What are the key metrics that highly profitable companies look at to increase their profits? Here are the 3 that you'll need to look at in 10 minutes each month to know your next steps for improving your profits...
1. Pre-Tax Profit as a % of Sales
Take your pre-tax profit, meaning your sales less all your costs, such as contractors/consultants, employees, marketing, IT, equipment, supplies, rent, insurance, repairs, and maintenance, office, travel, meals and entertainment, interest, and salaries for you as well as any other owners of this business. Exclude tax that your company has to pay.
If you're currently paying yourself (or any other owners) a salary that's way below what someone else in the market would get paid for doing your job, then you should get an estimate of what the market would pay for the things you do. The reason is because if you want to eventually do something else, and hire someone else to do the work that you do now, then this is a market cost you need to factor in.
Once you take sales, and subtract all your costs from it, then you get to the pre-tax profit.
For example, if you have sales of $75,000, and all costs added are $72,000. Then you have a pre-tax profit of $75,000 - $72,000 = $3,000.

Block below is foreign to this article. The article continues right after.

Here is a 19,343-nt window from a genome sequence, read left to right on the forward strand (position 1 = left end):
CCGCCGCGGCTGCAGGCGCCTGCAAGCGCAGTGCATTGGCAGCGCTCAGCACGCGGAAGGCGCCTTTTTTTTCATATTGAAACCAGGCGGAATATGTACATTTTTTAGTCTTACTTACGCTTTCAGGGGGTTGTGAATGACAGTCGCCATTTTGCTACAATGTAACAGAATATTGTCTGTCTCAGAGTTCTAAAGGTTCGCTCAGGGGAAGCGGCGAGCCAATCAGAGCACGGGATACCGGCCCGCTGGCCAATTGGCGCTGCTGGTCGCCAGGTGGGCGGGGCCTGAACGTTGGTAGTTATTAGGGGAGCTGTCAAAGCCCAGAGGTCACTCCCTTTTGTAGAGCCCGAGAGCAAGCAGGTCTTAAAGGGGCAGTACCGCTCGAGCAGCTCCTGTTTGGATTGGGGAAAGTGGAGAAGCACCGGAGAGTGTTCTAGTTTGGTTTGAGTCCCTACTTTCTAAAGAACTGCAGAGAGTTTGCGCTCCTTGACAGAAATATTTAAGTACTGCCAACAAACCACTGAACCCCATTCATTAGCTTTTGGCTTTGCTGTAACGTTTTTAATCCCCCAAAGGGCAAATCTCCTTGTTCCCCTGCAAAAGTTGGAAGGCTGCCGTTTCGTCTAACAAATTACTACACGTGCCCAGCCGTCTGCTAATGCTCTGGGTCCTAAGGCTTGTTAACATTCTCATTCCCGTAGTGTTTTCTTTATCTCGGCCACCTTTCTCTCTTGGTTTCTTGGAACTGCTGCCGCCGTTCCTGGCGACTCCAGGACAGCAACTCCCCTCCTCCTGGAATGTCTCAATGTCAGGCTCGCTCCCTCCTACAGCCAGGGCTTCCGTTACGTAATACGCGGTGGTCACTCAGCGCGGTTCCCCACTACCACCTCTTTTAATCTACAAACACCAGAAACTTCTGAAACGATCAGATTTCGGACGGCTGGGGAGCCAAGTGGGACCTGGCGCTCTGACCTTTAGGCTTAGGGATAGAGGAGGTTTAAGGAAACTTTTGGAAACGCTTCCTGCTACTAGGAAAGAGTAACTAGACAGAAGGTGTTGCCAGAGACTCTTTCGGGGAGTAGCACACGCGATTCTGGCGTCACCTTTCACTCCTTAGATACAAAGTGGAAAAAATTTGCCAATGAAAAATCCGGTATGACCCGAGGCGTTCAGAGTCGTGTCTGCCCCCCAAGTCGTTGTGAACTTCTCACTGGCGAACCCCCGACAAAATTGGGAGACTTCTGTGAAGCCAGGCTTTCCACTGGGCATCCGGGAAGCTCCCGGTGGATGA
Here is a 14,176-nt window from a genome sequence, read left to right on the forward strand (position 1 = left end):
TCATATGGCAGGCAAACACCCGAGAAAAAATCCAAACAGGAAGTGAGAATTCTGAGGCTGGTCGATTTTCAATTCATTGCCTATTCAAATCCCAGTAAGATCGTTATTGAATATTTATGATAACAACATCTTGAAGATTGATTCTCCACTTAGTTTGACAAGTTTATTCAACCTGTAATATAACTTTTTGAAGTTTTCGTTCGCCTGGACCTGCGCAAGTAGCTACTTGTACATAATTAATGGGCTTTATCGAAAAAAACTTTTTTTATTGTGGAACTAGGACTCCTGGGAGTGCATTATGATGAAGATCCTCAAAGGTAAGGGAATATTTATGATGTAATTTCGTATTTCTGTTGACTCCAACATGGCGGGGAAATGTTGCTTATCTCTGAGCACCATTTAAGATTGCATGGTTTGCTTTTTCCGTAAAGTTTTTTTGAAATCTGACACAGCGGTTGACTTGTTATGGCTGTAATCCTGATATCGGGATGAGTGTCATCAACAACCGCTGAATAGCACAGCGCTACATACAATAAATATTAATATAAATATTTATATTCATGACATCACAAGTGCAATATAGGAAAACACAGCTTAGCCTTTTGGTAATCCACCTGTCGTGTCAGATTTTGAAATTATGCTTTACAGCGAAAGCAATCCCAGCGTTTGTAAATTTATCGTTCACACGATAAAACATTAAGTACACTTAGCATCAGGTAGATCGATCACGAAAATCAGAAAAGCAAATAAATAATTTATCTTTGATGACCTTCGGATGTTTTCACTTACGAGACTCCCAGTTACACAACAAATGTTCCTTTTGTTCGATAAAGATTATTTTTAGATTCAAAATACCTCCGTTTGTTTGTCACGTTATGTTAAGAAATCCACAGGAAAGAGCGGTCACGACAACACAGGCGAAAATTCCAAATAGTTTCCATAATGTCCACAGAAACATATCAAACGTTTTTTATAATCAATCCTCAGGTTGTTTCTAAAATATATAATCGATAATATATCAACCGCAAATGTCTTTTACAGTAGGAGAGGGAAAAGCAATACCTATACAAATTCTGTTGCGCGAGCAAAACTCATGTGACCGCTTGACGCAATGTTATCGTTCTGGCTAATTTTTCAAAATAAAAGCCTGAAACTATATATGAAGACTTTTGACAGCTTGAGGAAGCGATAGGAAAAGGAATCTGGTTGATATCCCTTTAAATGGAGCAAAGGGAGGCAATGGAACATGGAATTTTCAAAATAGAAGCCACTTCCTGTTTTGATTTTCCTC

The pre-tax profit as a % of sales = $3,000 divided by $75,000 = 4%.
You want to compare this to the prior month and the same time last year. For example, if you're doing this in June of this year, then you'll want to compare it to June of last year.
One of the three things will happen when you make the comparison of your pre-tax profit as % of sales (or what we call profitability %), it's:
- Higher compared to before, then that's great! Figure out what you did to increase it, such as increasing pricing or getting more efficient with how you provided the services, and continue doing it
- Same as before, then work on figuring out how you can increase your pricing or get more efficient with how to provide these services
- Lower compared to before, see if it's your sales that's dropped. If so, figure out what caused this and fix it either by offering higher prices or selling more volumes, or focusing on growing the sales of higher profitability services, and cut your lower profitability services. If it's your costs that's gone up, figure out where. If it's related to employees, you'll need to figure out how to get them to increase productivity and efficiency so they have better output.